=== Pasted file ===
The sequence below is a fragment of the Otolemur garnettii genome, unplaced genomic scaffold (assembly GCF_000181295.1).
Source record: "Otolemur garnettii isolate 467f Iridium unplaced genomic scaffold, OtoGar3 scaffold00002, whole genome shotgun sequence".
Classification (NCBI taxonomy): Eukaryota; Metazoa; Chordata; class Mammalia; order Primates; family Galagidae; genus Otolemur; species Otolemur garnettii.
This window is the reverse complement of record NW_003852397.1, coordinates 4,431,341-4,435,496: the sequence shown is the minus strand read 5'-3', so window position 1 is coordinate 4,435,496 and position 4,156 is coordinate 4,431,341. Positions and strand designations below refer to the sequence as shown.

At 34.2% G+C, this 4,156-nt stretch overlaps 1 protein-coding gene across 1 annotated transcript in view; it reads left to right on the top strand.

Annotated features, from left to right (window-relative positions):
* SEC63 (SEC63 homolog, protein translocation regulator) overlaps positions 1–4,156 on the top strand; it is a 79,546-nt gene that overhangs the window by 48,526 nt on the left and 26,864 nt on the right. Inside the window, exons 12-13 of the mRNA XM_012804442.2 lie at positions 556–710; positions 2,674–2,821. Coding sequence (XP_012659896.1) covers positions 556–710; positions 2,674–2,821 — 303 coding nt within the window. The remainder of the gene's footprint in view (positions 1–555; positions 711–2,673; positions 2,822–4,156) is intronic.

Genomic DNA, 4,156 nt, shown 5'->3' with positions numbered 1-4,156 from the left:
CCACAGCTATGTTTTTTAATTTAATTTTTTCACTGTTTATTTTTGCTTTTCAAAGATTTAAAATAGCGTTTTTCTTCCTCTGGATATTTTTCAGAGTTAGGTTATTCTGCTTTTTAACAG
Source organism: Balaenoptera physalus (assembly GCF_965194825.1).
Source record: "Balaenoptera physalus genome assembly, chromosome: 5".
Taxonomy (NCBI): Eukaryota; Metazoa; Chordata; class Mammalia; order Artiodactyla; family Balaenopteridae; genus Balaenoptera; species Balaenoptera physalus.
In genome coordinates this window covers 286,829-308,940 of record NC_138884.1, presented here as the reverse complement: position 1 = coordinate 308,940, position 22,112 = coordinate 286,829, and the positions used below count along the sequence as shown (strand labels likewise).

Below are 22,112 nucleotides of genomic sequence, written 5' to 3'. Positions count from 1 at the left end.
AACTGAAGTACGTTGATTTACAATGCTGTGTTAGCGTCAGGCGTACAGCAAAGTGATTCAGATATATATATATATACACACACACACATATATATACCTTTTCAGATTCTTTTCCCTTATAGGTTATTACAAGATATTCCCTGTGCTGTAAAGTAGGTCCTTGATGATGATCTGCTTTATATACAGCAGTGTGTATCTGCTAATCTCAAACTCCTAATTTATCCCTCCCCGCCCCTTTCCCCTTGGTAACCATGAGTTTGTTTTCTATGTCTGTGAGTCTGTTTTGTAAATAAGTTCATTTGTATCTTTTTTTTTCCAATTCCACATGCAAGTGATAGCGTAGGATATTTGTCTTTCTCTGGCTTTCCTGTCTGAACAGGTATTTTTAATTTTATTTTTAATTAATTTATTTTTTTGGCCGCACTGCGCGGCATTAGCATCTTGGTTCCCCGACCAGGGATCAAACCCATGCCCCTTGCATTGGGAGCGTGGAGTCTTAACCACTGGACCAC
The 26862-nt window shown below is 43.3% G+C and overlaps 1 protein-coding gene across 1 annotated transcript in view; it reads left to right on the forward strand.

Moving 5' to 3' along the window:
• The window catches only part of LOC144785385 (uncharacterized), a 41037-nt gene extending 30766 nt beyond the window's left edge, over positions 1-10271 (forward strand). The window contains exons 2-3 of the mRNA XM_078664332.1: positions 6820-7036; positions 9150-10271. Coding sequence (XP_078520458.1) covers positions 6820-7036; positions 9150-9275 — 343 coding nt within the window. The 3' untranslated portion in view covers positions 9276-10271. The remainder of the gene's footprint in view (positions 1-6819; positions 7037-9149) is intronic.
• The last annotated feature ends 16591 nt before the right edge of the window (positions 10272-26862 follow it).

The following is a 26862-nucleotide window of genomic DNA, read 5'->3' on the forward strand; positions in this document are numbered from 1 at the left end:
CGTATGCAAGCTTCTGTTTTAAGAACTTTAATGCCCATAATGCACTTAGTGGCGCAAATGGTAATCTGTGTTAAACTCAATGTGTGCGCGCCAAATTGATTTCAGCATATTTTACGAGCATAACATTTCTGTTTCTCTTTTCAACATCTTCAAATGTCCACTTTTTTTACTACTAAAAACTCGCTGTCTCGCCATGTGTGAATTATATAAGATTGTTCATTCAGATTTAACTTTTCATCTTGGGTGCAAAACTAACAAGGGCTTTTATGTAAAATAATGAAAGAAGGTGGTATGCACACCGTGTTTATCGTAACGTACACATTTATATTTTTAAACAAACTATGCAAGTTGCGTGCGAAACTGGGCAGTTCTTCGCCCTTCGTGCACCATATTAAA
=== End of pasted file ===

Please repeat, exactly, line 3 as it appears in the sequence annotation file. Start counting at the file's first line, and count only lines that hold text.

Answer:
Classification (NCBI taxonomy): Eukaryota; Metazoa; Chordata; class Mammalia; order Primates; family Galagidae; genus Otolemur; species Otolemur garnettii.